What is the one profession all Americans fall into when they move abroad? Oh yes, you know the answer: English Teacher.
When we first moved down here everyone asked me, "Oh, what will you do, teach English?"
Um, NO! Number one, I am not a teacher. My degree is in environmental science, not education. Number two, I have no real experience teaching English as a second language. (The fact that I worked with some people who spoke only Spanish and I taught them a few numbers and some names of plants, doesn't really qualify.) Number three, I am retired. (Okay, so that third one is sort of true, but my early retirement after putting in 14 long months working for the state of Iowa is probably more like a hiatus than actual retirement. I like the sound of retired at 25 though...it just sounds nice, doesn't it?) Oh, and then there is the all important number four, I do not have a work permit issued by the government down here, and, for obvious reasons (read a few entries about my personal paradise that I am living in), I would prefer not to get deported!
So last week when my Portuguese tutor asked me if I had ever thought about teaching English, I brushed it off and had a few reasons why I should not be an English teacher. But she has insisted that there is a real need for more English teachers here right now, the work permit issue could be "handled", and she thought it would be something I would excel at. She encouraged me to call her coordinator and at least talk to her. Well, yesterday I made the phone call, today I had an interview, and tomorrow I go in as a trainee.
No money is going to be exchanged in the immediate future, but the owner of the language school wants to take me on as a little project. She wants me to sit in on some English classes and learn the school's teaching theories and strategies. Then, she wants me to attend some Portuguese classes (free of charge) to advance my proficiency in that department. And then, if both parties so desire, I will start getting some classes of my own to teach.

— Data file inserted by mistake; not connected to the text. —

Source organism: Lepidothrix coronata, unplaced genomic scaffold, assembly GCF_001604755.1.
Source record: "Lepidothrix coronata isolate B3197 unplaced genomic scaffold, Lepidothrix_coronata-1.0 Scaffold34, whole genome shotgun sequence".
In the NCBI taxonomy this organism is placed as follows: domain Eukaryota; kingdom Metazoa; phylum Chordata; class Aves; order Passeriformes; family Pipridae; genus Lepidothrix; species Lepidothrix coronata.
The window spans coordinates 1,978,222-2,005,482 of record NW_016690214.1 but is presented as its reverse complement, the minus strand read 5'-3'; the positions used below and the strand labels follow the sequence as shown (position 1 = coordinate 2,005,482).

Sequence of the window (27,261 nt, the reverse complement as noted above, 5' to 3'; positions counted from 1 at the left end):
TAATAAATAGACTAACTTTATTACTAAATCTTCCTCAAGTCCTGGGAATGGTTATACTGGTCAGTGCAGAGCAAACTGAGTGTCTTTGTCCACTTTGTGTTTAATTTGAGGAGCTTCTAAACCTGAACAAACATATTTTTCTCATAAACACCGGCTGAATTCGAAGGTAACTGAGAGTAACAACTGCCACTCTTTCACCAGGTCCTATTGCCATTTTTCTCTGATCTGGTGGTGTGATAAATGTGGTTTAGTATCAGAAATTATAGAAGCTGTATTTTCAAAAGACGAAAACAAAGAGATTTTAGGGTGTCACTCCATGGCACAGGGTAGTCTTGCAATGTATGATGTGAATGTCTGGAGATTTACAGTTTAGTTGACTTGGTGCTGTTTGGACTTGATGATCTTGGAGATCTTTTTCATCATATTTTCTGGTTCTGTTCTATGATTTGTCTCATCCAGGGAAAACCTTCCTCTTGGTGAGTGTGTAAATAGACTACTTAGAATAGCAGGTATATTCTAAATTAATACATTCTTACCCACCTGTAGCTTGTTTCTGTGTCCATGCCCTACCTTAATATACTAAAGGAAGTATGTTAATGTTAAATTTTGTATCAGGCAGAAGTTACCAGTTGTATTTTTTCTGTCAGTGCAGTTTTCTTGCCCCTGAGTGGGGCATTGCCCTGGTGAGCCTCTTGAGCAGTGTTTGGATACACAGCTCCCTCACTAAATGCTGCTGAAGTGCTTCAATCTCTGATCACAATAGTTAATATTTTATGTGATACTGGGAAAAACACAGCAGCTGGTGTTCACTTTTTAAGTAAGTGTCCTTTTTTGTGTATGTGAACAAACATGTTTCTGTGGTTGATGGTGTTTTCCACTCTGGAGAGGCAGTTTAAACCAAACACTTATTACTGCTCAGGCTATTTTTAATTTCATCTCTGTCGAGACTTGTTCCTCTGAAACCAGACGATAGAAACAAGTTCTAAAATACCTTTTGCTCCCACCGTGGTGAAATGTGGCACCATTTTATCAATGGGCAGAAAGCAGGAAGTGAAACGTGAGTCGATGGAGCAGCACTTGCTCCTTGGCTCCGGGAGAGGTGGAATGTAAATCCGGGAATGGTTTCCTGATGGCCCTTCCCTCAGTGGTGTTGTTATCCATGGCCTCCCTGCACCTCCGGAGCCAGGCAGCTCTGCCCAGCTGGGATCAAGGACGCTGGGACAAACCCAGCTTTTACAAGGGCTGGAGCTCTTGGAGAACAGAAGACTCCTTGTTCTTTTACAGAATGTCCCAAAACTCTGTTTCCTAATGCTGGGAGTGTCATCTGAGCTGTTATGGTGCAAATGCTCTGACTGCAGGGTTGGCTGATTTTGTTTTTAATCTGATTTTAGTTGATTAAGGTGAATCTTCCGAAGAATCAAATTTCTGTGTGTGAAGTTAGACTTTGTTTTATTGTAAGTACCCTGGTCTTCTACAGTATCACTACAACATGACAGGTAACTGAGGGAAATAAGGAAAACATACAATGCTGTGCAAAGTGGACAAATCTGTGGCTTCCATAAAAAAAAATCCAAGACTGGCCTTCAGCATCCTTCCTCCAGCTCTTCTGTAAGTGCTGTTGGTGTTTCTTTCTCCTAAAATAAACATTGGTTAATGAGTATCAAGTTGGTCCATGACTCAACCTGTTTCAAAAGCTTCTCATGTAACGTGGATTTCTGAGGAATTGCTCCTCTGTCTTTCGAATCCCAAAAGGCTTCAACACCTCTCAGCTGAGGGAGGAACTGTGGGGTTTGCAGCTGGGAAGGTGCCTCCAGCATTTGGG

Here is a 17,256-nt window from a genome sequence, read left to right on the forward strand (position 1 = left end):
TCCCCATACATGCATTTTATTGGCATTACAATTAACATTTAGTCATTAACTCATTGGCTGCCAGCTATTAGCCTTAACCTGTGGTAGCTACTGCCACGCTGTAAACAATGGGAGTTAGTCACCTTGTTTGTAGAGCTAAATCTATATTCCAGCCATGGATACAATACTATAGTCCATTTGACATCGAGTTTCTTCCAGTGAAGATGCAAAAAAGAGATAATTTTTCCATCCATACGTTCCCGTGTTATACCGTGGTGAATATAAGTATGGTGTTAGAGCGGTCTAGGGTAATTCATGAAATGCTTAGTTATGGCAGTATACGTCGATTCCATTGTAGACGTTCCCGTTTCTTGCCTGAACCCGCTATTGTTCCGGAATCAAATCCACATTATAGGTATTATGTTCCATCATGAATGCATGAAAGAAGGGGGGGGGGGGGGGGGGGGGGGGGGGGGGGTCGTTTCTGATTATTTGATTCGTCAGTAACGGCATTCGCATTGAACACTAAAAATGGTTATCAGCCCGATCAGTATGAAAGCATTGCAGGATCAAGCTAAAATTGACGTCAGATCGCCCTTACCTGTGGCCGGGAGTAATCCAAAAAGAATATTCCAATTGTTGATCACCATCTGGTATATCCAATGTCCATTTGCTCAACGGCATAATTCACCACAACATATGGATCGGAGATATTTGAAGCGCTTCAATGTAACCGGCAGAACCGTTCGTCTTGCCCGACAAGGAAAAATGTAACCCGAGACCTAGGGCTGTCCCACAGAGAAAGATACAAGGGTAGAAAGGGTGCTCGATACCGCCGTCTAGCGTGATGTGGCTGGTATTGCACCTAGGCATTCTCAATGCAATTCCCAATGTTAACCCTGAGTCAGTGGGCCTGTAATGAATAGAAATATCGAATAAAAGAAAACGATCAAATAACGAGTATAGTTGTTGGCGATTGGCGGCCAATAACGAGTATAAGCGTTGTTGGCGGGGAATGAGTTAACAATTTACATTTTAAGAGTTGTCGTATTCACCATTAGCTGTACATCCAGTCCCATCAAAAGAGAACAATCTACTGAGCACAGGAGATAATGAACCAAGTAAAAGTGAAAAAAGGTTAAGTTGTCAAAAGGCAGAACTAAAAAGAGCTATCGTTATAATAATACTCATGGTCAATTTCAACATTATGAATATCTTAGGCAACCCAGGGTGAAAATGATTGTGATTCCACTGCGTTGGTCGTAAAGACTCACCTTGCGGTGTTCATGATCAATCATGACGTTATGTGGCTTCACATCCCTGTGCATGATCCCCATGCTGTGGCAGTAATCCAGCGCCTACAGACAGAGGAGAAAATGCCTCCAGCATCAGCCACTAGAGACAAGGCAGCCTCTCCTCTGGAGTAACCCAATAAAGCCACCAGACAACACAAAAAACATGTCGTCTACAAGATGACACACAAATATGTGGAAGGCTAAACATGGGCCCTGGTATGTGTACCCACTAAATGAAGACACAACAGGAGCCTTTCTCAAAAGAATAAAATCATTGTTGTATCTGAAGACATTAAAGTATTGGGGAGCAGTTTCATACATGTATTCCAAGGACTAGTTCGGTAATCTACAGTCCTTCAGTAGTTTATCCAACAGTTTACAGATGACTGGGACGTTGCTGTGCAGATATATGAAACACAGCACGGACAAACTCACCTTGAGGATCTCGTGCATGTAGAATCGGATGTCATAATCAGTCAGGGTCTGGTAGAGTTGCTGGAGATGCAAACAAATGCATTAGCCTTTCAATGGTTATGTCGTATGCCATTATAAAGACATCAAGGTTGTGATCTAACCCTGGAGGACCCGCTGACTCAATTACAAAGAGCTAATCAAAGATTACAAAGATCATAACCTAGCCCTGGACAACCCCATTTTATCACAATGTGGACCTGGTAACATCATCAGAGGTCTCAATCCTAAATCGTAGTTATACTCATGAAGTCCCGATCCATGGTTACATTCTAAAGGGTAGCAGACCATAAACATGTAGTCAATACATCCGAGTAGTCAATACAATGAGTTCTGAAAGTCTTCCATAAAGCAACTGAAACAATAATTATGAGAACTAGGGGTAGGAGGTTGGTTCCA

It actually is a pretty nice set-up for me. I get to work on my Portuguese, I can learn a few things about teaching foreign language, and it will get me out of the house and meeting new people. And, truth be told, if it all were to work out, I think I would enjoy teaching. It was one of the gazillion things I considered majoring in and maybe I've always had a calling for it. (As a young kid, I regularly made extensive lesson plans, created special worksheets, and held "school" with my two younger brothers. I taught them everything from spelling to multiplication to special trampoline lessons where I made up names for all kinds of tricks and had them almost break their necks as they attempted them. My mother took issue with my methodologies though (and not just the attempted neck-breakings.) For example, when I was 8, I decided Nathan, who was 4, needed to learn his times tables. He did well with them, but Mom insisted that the kid needed to learn to add before I made him memorize multiplication tables so he actually would understand multiplication. Ugh, details, details...I was just excited to show off to my friends how smart I had made the 4 year old. And all the other 8 year olds were incredibly impressed!)
We'll see what happens, but tomorrow I go in for a school wide teachers meeting to get introduced to everyone and figure out which classes I want to start attending. It is something new to look forward to and I am pretty excited about it, even if the whole thing is awfully cliché!
Oh, and for a couple interesting moments from my day:
This first one was an "I'm not in the USA anymore" moment. During my interview with the language school owner, she was explaining how she thought I had a lot to offer the school and how with my outgoing personality and willingness to learn, I could be a very successful language teacher. She then went on to add that, "you are young and attractive and that is going to help you a lot. Really, you will find that it is very important in Brasil to be beautiful." Wow, can you imagine sitting in an interview in the US and being told that? I mean, I can take and appreciate a compliment, but I think that would count as really, really not P.C. back home!
Also, important to note if in Brasil: don't think that just because you buy a Diet Coke you can take it with you. On my walk back home from my interview, I stopped to purchase a drink. I noticed the store had Diet Coke in glass bottles, which really excited me. For some reason it always tastes so much better when you are drinking it out of the glass bottle. So I paid for my drink, declined the plastic cup the guy offered me (since, remember, I prefer it out of the bottle), and continued on my walk home. I heard someone yelling behind me, but I ignored it and kept walking. I made it about a block before a very out-of-breath young girl came running up behind me with a plastic cup insisting that I pour my drink into it. She then explained to me that you are not allowed to take the bottle. Seriously, I would have been happy to pay an extra ten cents, or whatever the deposit is, to have been able to enjoy my drink from the bottle...it just wasn't the same from the cup!